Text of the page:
Navy Fire Scout crashes during Libya operations

Investigation launched in effort to determine cause

A U.S. unmanned helicopter crashed June 21 while undertaking a reconnaissance mission as part of NATO’s continuing air campaign against Libyan leader Muammar el-Qaddafi, reports Defense News.

The MQ-8B Fire Scout that went down is just one of a wide spectrum of intelligence, surveillance and reconnaissance platforms deployed by NATO forces to build up a “knowledge base” about Qaddafi’s forces as the three-month-old conflict drags on, according to NATO sources.

NATO has launched an investigation in an effort to determine the cause of the crash.

The U.S. Navy plans to buy as many as 200 MQ-8s, but at present has only a small number of the $10-million, 24-foot-long unmanned rotary aircraft in “operational testing” in combat zones, notes David Axe of Wired’s Danger Room blog. Built by Northrop Grumman Corp., the Fire Scout has a sensor package that includes electro-optical/infrared and laser-designation capabilities.

The Fire Scout is slowly building a resume. One Fire Scout participated with the USS McInerney in a drug bust in waters off Latin America in 2010, and two others were used earlier this year in counter-piracy patrols aboard the frigate USS Halyburton around the Horn of Africa, according to the Danger Room blog. In April, the Navy sent three MQ-8s to Afghanistan.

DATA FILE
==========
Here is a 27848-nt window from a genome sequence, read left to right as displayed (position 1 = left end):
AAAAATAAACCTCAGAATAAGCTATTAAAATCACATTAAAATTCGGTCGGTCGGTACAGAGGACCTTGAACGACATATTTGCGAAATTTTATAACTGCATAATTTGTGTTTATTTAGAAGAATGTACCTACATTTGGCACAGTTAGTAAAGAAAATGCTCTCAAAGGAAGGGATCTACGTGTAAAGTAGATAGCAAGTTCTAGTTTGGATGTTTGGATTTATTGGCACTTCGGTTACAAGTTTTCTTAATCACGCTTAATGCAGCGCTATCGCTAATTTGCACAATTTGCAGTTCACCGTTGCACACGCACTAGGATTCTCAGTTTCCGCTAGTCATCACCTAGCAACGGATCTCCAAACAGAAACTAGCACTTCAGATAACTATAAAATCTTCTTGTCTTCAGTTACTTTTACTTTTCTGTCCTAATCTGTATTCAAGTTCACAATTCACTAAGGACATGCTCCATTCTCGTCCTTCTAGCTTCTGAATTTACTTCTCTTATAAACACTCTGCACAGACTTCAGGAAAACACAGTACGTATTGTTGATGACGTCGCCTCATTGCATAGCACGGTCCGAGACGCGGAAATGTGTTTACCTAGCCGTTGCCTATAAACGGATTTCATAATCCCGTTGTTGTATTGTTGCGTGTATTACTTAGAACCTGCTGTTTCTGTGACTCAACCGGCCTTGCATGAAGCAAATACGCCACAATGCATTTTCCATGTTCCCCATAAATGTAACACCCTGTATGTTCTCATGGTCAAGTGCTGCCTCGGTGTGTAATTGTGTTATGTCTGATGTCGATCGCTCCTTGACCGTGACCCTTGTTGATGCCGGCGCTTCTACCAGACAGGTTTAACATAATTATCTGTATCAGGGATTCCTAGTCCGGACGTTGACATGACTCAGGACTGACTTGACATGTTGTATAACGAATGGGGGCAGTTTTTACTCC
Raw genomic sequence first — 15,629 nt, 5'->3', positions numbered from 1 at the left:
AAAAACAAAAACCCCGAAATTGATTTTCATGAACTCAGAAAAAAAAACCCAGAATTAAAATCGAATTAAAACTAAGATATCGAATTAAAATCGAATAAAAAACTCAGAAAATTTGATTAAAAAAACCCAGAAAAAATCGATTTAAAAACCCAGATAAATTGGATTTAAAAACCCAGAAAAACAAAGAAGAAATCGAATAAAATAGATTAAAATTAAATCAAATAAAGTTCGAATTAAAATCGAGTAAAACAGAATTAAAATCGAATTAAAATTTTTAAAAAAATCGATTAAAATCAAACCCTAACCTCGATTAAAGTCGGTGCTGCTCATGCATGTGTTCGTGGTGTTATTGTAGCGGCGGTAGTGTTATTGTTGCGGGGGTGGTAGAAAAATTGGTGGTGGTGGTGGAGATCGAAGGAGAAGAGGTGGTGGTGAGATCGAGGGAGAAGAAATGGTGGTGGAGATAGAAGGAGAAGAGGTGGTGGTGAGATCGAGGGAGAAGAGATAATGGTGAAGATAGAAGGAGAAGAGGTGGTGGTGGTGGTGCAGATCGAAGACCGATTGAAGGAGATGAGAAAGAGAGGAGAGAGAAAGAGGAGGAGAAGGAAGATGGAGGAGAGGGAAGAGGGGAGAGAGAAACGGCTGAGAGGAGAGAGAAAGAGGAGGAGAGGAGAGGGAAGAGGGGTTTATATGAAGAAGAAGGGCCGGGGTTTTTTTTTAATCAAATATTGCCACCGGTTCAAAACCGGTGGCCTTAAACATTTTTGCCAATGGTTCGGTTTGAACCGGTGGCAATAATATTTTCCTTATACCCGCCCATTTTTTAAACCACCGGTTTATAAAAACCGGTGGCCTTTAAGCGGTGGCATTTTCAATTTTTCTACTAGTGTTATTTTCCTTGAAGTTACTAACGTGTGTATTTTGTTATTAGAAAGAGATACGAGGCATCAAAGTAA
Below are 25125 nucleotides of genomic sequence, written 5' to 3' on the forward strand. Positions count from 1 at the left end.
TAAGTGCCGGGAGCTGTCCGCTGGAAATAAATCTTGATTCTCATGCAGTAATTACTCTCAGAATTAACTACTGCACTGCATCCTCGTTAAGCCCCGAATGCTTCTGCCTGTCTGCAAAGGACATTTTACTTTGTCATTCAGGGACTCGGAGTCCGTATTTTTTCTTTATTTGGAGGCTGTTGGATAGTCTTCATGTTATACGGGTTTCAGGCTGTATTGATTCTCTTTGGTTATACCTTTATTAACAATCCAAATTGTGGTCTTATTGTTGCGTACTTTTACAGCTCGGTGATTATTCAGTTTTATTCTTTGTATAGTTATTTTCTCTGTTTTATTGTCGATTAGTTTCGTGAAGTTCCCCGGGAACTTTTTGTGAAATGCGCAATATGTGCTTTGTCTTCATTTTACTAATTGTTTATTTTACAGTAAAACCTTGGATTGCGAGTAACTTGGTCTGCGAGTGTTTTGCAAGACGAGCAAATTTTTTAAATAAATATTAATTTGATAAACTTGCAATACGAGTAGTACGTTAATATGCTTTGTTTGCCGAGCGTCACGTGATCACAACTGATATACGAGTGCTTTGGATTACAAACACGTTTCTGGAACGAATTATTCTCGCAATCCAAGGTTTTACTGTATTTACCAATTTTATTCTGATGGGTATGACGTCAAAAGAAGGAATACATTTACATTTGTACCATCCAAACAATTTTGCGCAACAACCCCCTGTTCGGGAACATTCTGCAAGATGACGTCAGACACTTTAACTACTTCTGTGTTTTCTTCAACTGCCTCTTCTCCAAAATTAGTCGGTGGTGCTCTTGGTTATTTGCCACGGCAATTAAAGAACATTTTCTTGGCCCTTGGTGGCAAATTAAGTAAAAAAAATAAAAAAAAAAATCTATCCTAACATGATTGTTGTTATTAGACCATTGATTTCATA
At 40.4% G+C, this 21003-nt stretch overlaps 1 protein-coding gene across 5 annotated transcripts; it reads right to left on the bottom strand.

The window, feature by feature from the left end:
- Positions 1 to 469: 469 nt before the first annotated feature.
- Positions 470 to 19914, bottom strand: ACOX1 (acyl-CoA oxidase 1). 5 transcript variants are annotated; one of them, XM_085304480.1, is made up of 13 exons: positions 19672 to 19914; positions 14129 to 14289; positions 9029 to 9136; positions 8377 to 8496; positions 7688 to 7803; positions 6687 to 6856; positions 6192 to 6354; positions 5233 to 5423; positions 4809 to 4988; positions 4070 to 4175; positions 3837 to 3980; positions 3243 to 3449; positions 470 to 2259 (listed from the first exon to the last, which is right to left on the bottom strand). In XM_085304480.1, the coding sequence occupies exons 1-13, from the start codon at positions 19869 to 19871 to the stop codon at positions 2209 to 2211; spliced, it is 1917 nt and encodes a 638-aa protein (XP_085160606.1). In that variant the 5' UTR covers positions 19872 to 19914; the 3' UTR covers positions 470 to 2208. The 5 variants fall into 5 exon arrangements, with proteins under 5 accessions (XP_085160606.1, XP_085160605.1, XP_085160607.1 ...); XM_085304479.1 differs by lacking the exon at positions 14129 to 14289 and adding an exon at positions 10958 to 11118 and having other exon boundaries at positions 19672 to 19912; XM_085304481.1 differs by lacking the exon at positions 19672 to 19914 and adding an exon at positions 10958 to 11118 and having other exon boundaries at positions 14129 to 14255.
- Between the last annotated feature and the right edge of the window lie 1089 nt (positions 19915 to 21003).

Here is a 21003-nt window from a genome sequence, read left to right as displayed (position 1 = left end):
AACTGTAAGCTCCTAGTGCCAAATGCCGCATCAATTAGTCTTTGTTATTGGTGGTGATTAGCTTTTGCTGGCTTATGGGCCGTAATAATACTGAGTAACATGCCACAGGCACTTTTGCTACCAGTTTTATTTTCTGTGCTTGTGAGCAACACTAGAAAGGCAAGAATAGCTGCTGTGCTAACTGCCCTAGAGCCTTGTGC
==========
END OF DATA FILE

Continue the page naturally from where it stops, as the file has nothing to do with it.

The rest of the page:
A nationally publicized malfunction of a Fire Scout undergoing a test flight out of Naval Air Station Patuxent River, Md., occurred in August 2010. After having lost communications with its ground station, the errant unmanned aircraft proceeded into restricted airspace 40 miles away from Washington, D.C., according to Aviation Week.

Rather than take up a holding pattern as it was programmed to do, a software glitch resulted in the errant unmanned helicopter entering the restricted airspace.

That incident prompted a short testing pause so that developers could address the nature of the problem.

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